Oral inoculation of live or dead third-stage larvae of Anisakis simplex in rats suggests that only live larvae induce production of antibody specific to A. simplex
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Live Anisakis simplex third-stage larvae (L3) penetrate gastrointestinal mucosa after they are ingested in raw or undercooked seafood, thereafter causing gastrointestinal manifestations and allergic manifestations such as urticaria and anaphylaxis. These allergic reactions are mediated by specific IgE to L3 allergens, especially excretory-secretory (ES) allergens. Recent evidences suggest that only live larvae can cause allergic reactions, although cases attributable to ingestion of cooked, frozen seafood have been reported. Therefore the risk of Anisakis-associated hypersensitivity by ingestion of properly cooked and frozen fish remains controversial. No prior report describes the kinetics of antibody production in experimental animals after oral inoculation with dead L3. This study used ELISA to assess antibody production in rats inoculated orally with dead L3. Positive absorbance value in IgG, IgM, and IgE specific to ES antigen from L3 were found in rats inoculated with live L3 but not with dead L3 (frozen, heated, cut, or homogenized). At one week post re-inoculation with live or frozen L3 to the initially sensitized rats, the absorbance value of the specific IgM and IgE to ES antigen elevated quickly and highly in rats that had been re-inoculated with live L3, but they decreased slightly or did not change in rats inoculated with frozen L3. These results suggest that only ingestion of live L3 can produce the specific antibody and induce initial and secondary sensitizations to L3.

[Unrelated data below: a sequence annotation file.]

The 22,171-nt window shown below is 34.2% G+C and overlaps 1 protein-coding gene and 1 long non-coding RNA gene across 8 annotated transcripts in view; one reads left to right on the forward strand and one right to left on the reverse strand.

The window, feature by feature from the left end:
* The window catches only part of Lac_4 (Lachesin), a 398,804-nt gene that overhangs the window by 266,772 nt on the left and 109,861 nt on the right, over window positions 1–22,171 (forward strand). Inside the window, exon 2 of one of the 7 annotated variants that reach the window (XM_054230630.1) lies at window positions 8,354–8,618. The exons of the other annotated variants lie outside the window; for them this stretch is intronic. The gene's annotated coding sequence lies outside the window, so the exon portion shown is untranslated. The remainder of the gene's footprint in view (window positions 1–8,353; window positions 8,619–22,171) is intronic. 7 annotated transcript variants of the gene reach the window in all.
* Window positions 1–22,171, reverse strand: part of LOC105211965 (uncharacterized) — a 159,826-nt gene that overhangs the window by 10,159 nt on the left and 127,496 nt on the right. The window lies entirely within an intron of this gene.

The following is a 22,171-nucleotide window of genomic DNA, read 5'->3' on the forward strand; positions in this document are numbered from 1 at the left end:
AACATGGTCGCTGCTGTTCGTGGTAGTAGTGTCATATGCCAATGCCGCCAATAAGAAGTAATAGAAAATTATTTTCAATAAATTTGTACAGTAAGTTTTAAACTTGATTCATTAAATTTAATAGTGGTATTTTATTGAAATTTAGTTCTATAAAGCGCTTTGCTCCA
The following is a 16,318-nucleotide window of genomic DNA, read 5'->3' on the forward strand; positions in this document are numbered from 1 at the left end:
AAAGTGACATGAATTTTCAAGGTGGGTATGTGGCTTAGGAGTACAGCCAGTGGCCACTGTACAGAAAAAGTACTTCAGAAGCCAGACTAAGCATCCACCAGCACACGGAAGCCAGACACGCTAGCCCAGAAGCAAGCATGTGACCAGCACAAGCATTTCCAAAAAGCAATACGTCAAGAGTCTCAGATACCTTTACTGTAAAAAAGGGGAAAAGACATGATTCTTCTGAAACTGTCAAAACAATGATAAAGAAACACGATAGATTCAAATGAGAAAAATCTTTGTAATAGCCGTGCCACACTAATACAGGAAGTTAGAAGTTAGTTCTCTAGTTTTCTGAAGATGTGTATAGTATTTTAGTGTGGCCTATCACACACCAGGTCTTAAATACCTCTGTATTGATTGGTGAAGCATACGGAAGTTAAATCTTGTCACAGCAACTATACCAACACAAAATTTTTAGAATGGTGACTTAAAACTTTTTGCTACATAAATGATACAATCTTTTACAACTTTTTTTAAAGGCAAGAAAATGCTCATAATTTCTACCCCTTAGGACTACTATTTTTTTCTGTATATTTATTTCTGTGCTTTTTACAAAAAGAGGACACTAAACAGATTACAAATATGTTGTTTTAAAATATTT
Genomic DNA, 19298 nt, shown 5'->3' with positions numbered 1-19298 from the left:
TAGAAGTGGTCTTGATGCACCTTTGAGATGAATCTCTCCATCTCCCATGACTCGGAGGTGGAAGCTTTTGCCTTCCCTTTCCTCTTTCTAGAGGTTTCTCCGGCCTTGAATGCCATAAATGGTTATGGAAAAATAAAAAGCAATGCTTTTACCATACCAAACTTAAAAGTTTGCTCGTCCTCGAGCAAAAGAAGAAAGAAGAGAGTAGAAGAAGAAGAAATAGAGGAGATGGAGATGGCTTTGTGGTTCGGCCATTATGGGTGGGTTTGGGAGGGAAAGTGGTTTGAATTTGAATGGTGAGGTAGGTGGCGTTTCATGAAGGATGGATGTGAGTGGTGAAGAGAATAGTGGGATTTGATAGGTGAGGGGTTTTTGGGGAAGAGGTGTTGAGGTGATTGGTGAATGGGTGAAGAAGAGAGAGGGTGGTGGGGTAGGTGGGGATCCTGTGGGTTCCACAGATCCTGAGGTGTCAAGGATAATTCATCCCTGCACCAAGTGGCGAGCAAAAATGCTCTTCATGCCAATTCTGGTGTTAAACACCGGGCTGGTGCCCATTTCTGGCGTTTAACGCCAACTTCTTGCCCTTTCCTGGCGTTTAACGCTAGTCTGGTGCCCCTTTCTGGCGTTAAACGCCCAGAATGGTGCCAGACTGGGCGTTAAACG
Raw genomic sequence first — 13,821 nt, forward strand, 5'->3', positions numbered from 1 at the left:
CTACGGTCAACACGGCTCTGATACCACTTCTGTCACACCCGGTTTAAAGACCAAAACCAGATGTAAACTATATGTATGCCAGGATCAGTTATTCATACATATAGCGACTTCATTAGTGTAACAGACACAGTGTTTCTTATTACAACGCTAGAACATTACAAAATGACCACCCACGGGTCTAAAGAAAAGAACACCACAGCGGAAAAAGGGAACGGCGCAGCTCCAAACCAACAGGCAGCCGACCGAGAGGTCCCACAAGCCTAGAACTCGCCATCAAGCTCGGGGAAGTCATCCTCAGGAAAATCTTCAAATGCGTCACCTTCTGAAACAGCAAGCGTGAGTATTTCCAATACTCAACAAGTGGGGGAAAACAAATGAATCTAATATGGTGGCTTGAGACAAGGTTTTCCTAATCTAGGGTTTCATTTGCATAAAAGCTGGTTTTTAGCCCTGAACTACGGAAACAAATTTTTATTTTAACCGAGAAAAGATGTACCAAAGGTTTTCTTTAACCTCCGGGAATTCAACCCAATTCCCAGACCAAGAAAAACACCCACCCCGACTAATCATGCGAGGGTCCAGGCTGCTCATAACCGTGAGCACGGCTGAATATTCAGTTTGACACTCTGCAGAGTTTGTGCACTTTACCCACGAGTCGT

KeywordsAnisakis simplex ELISA excretory-secretory antigen IgE allergy rat experimental infection
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